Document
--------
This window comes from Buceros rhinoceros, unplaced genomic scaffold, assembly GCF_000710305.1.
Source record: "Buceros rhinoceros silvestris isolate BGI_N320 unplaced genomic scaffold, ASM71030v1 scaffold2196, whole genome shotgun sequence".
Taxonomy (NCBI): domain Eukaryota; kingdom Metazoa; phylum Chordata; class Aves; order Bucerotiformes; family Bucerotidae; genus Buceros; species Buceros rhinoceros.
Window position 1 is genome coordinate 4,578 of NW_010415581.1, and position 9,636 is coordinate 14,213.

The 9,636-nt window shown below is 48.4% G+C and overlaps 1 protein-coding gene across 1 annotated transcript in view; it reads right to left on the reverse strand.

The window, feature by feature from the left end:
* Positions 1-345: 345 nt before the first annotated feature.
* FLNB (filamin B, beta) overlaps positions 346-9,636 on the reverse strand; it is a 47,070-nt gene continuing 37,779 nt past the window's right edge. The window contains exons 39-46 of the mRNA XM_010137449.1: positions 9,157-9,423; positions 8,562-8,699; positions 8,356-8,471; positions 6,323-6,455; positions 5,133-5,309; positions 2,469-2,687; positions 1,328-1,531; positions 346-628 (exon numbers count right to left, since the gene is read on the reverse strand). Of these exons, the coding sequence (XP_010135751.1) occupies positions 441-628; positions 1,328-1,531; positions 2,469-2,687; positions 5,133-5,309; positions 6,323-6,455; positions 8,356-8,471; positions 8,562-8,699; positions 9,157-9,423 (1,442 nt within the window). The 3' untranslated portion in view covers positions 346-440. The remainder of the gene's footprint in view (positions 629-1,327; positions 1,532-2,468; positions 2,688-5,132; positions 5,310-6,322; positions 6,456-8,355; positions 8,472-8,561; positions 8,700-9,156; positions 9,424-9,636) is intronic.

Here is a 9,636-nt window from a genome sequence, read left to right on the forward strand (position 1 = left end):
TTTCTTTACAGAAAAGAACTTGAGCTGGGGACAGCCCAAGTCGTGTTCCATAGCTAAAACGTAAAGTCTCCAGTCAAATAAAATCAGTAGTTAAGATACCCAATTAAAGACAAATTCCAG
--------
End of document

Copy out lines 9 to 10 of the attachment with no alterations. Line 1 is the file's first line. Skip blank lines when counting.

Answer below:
Here is a 9,636-nt window from a genome sequence, read left to right on the forward strand (position 1 = left end):
TTTCTTTACAGAAAAGAACTTGAGCTGGGGACAGCCCAAGTCGTGTTCCATAGCTAAAACGTAAAGTCTCCAGTCAAATAAAATCAGTAGTTAAGATACCCAATTAAAGACAAATTCCAG